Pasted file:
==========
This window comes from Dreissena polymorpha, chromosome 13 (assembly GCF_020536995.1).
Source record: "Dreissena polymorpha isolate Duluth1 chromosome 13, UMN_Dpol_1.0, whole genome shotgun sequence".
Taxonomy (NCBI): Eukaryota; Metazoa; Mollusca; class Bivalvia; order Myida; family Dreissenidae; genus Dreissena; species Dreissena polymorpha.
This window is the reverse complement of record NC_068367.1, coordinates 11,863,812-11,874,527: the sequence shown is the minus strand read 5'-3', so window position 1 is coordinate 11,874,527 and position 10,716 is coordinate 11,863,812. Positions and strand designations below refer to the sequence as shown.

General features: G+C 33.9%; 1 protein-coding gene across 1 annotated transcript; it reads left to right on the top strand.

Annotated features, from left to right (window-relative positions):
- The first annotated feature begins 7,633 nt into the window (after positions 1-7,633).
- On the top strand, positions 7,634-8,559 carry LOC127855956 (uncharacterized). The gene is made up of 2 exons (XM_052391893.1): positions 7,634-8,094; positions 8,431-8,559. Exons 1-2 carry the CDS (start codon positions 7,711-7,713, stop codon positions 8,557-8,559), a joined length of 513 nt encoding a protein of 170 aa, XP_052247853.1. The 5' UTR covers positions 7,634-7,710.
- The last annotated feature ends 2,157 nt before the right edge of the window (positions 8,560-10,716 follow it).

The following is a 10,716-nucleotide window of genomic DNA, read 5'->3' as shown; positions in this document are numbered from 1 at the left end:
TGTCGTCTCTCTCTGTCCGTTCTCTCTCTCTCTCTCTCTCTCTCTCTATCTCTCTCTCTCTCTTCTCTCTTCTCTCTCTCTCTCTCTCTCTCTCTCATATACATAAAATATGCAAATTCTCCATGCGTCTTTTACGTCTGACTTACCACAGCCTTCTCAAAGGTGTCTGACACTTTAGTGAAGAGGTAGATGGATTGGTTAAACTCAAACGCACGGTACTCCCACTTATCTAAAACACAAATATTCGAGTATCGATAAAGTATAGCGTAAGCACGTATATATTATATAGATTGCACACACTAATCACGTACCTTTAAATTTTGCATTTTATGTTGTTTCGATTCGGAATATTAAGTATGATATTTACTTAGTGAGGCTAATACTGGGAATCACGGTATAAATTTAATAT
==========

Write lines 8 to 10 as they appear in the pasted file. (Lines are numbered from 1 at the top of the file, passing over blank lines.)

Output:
- On the top strand, positions 7,634-8,559 carry LOC127855956 (uncharacterized). The gene is made up of 2 exons (XM_052391893.1): positions 7,634-8,094; positions 8,431-8,559. Exons 1-2 carry the CDS (start codon positions 7,711-7,713, stop codon positions 8,557-8,559), a joined length of 513 nt encoding a protein of 170 aa, XP_052247853.1. The 5' UTR covers positions 7,634-7,710.
- The last annotated feature ends 2,157 nt before the right edge of the window (positions 8,560-10,716 follow it).

The following is a 10,716-nucleotide window of genomic DNA, read 5'->3' as shown; positions in this document are numbered from 1 at the left end: